Second, there was a clear linear relationship between changes in radial and aneurysm pressures: An acute change in systemic arterial pressure resulted in nearly equal changes in arterial pressure inside the aneurysm, with the intra‐aneurysm pressure being almost always below that of the systemic one. This highlights that hypertension may result in an increased intra‐aneurysm pressure and stresses the aneurysm wall. More importantly, the authors found a significant variation in the slopes of this relationship from patient to patient. This means that some aneurysms were more vulnerable to changes in pressure. The authors measured this vulnerability index and found that it is independent of the aneurysm size or location. In fact, 1 aneurysm of <5 mm had the steepest slope in pressure changes, showing an exaggerated response to pressure variation. This could potentially explain why some smaller aneurysms progress to growth and even rupture. Furthermore, in a different patient, the intra‐aneurysm pressure was consistently higher than the systemic one, possibly due to vessel sclerosis and poor autoregulation. The clinical implications of this study were that a subpopulation of patients may have an exaggerated aneurysmal pressure response and would be particularly prone to rupture, and that in some individuals with chronic hypertension and vessel sclerosis, the intra‐aneurysm pressure can even supersede the systemic one. In fact, Takao et al indicated that RAs have a significantly lower pressure loss coefficient that can be translated to lesser resistance to blood flow.28 This facilitation to flow renders the vessel susceptible to sudden changes in pressure, thereby increasing the risk of rupture.28 The findings of these studies suggest that a subcategory of small aneurysms (<7 mm) can be considered hemodynamically unstable and may proceed to rupture.
The ISUIA trial aimed to provide the neurosurgeon with the evidence needed for making decisions regarding patients who would benefit from treatment of UAs. It was reported that the rupture risk among patients with a UIA of <7 mm in diameter in the anterior circulation was 0% (no prior SAH from other aneurysm) and 1.5% (prior SAH) over 5 years. The rupture risk in the posterior circulation or posterior communicating artery site was 2.5% (no prior SAH) and 3.4% (prior SAH) over 5 years. However, other studies have reported conflicting results from the ISUIA. Wermer et al37 conducted a comprehensive meta‐analysis of the natural history of aneurysms. It was noted that the UIA rupture rate was approximately 1% for smaller UIAs (5/565 measuring <5 mm in diameter, and 1% [23/2249] for <7 mm in diameter with follow‐up of 3.7 and 7.7 years, respectively). The rupture rate was 0.24% per year in those <5 mm and 0.13% per year in those <7 mm in diameter. Zylkowski et al38 studied 110 UIAs <7 mm in 70 patients and reported a rupture risk of 2.7%. With the ISUIA study, more emphasis has been given to size, location, and history of subarachnoid hemorrhage, so that these variables became the most important factors used in day‐to‐day clinical practice guiding the management of incidental aneurysms with addition of several other clinical factors such as life expectancy, family history, and smoking.39, 40, 41, 42 Traditionally, aneurysms <10 mm are given a 0.5% to 0.7% annual risk of rupture.7 This estimate was found to be nonhomogeneous since a large percentage of RAs fall in this size category, and many are as small as 5 mm, making the relationship between size and rupture more sophisticated.4, 29, 39, 43, 44, 45 In addition, shape, a potential indirect estimator of underlying hemodynamic changes, seems to play a role in RAs, as Ryu et al found that irregular aneurysms (multilobular or had 1 or more daughter sacs) tend to rupture more than simple‐lobed ones.46 In a multitude of studies, the daughter sacs were significantly related to rupture, which may be due to higher shear stress values present at or adjacent to the blebs.9, 41, 47 One study found that for anterior communicating aneurysms, size >5 mm, the presence of blebs, and an anterior direction of the dome are significantly associated with RAs, and recommended that aneurysms with these characteristics should be treated.41 This study also challenges the IUSIA trial that estimated the risk of rupture to be 0% for small anterior circulation aneurysm. Furthermore, Chalouhi et al reported their experience with treating 151 patients between 2004 and 2011 who presented with small ruptured aneurysm with a diameter size of <3 mm.48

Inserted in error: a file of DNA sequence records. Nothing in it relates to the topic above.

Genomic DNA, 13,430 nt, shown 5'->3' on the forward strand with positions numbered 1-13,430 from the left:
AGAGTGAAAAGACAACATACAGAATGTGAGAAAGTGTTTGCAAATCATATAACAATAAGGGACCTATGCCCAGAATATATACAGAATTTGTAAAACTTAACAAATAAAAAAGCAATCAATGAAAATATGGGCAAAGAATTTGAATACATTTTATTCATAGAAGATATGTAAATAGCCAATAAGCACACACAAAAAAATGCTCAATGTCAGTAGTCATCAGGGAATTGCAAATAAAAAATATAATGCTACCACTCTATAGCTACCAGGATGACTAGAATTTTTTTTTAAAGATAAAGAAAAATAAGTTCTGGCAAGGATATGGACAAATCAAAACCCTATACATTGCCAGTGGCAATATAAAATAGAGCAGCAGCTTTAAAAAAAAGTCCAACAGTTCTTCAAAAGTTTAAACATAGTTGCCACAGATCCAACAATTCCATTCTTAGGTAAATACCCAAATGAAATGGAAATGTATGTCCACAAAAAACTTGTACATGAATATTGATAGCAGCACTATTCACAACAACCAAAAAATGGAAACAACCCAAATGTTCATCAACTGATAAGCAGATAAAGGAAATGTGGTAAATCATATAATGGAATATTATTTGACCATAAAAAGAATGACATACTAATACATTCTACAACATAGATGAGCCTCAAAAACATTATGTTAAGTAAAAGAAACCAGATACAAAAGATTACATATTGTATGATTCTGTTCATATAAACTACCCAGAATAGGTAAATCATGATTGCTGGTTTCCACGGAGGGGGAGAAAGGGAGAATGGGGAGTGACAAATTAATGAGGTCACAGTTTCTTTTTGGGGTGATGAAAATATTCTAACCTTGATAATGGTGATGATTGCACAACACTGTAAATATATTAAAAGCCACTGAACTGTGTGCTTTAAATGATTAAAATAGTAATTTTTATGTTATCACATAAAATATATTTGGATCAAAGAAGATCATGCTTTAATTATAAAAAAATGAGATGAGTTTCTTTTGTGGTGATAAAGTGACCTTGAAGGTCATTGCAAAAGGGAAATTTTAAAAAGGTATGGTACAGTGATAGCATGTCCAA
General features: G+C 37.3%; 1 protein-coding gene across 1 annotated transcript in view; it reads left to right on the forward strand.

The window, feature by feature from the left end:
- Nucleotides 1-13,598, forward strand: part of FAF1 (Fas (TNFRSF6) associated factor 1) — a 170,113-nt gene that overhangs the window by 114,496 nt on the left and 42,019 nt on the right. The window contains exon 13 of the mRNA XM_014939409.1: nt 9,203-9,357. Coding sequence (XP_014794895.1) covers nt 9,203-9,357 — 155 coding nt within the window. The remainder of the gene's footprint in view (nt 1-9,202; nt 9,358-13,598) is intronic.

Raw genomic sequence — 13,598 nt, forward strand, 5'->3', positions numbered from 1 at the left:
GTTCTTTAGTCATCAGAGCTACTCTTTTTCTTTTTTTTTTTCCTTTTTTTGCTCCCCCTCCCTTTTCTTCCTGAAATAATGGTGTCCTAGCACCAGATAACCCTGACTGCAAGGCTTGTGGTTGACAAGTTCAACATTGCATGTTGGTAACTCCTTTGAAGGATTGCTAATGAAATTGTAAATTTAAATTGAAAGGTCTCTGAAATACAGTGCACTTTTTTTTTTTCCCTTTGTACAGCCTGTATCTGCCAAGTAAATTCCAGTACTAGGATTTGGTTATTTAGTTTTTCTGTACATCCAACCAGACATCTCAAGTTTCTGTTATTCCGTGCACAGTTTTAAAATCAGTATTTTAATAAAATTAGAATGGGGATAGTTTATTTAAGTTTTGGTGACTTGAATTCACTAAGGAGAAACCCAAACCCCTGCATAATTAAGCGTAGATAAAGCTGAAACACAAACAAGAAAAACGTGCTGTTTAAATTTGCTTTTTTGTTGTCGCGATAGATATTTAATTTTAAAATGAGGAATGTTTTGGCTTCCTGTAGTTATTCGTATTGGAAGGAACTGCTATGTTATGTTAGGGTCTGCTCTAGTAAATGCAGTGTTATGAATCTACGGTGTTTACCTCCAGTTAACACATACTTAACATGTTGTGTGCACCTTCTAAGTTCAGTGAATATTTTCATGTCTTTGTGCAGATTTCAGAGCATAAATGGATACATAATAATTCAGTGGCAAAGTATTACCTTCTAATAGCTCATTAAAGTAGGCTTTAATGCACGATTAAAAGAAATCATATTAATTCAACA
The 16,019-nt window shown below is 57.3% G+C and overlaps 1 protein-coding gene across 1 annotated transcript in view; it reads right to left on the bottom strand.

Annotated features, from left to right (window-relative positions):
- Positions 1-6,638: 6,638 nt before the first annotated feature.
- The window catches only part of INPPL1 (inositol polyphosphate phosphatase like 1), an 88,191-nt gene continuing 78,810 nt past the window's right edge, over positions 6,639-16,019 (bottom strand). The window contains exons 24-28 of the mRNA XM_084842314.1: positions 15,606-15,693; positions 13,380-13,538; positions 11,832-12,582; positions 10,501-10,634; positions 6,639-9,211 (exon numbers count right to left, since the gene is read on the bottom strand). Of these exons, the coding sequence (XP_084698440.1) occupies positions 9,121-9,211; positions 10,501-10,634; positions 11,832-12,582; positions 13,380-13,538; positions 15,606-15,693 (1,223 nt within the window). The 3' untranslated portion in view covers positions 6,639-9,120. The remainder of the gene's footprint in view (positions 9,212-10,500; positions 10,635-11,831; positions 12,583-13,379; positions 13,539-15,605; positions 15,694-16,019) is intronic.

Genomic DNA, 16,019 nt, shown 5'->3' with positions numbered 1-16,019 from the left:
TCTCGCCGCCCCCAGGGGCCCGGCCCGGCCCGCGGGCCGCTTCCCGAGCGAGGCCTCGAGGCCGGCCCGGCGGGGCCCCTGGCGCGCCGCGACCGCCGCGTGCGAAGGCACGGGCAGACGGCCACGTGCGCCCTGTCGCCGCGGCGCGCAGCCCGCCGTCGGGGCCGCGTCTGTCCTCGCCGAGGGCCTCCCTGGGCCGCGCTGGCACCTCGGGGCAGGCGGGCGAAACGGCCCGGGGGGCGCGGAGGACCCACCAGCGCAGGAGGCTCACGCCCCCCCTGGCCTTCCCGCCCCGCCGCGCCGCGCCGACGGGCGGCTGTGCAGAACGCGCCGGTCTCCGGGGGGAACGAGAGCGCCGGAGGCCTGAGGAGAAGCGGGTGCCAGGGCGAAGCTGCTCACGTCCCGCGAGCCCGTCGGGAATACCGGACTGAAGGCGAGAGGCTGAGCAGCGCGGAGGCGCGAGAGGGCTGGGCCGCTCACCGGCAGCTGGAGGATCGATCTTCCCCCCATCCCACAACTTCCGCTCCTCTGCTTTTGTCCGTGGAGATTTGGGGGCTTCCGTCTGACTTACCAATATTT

Multiple attempts to predict the hemodynamic characteristics of an aneurysm and to quantify the wall shear stress have been made throughout the literature by focusing on shape as a principal estimator. However, direct measurements of the pressure changes showed that it was independent of size,33 suggesting that a subset of small aneurysms tend to rupture.
Incidence and Rate of Growth in Small Aneurysms (<7 mm)